In my post Faith and Sexuality, I briefly referenced pro-gay theology. If you have been following my journey for some time, you know that early in my Christian experience I identified myself as a “gay Christian.” I was inclined to believe that one’s faith and sexual identity could peacefully co-exist. Over the course of time, I was challenged to examine my worldview, beliefs, and theology and see how they aligned with the Bible.
For a long period of time, the label of “gay and celibate” or “gay Christian” best fit me. I still identified myself as a gay woman and equally saw myself as a Christ follower. I think my own personal conflict reflects the clash between members of the traditional Christian faith community and those who adhere to pro-gay theology or who abandon their faith altogether. On one side are those who believe that the Bible is absolute truth and mandates that we live in submission to it in every aspect of our lives. On the other side are people who value their faith in Jesus, but struggle with the final authority of the Bible. This is especially true when it comes to the subject of sexuality and gender identity.
The gay rights movement is pushing the Western world to redefine marriage, family, and gender. Because of this, I believe that every follower of Christ should become educated on topics of sexuality, gender, and marriage and form a Biblical stance.
According to a 2015 Pew Research Center survey, “Over the past two decades, several religious groups also have moved to allow same-sex couples to marry within their traditions. Overall, a solid majority of white mainline Protestants (62%) now favor allowing gays and lesbians to wed, with just 33% opposed. A similar share (63%) say there is “no conflict” between their religious beliefs and homosexuality.”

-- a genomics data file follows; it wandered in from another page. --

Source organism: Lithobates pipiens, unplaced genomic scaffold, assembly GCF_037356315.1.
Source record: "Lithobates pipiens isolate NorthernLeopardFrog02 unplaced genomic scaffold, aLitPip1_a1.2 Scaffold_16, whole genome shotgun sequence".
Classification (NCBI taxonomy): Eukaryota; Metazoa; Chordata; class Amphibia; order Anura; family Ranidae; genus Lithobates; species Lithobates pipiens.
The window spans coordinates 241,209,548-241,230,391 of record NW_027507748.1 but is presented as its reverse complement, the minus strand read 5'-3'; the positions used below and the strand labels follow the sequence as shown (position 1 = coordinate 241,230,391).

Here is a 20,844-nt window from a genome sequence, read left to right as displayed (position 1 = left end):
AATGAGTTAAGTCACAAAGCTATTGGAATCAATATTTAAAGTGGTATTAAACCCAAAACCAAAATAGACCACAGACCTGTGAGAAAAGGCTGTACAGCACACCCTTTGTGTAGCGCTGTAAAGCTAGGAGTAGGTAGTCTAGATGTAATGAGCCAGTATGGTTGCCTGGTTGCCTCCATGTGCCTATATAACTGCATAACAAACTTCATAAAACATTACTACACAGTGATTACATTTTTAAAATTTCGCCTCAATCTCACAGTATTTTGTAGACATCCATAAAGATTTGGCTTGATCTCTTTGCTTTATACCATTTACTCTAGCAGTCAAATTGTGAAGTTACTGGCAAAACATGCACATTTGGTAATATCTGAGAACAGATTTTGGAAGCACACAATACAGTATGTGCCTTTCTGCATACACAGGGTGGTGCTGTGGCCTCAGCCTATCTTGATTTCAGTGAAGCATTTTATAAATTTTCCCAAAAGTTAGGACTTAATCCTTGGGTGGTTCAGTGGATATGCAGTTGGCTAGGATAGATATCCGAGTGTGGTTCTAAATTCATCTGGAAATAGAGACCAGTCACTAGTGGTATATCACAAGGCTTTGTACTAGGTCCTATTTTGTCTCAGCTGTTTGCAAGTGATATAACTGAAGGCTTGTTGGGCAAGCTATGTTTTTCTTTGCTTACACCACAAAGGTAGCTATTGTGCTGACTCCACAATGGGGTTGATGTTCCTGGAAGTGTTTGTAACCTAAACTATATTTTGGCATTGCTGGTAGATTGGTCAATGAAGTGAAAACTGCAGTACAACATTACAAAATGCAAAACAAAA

In addition, Matthew Vines and other pro-gay revisionists have founded The Reformation Project (TRP). The TRP states that their mission and strategy is as follows: “The Reformation Project is a Bible-based, Christian direct action organization that works to promote inclusion of LGBT people by reforming church teaching on sexual orientation and gender identity. Our vision is of a global church that fully affirms LGBT people.” This aligns with the primary aim of pro-gay theologians since the late 1960s to redefine the traditional Christian stance on homosexuality and gender identity as being God-ordained and morally permissible. Gay Christians seek not just tolerance but rather acceptance and full inclusion in every aspect of church life.
Well known pro-gay theologian and gay Christian activist Mel White gives us a bird’s eye view into this line of thinking: “I have learned to accept and even celebrate my sexual orientation as another of God’s good gifts.” Herein lies the conflict: Are same-sex attractions, relationships, and marriage God’s good gifts, or are they sinful in nature?
I invite you to join me over the next few weeks as we explore the differences between traditional Biblical sexual ethics and pro-gay theology.
Your comments and questions are welcomed. Thanks for following my journey!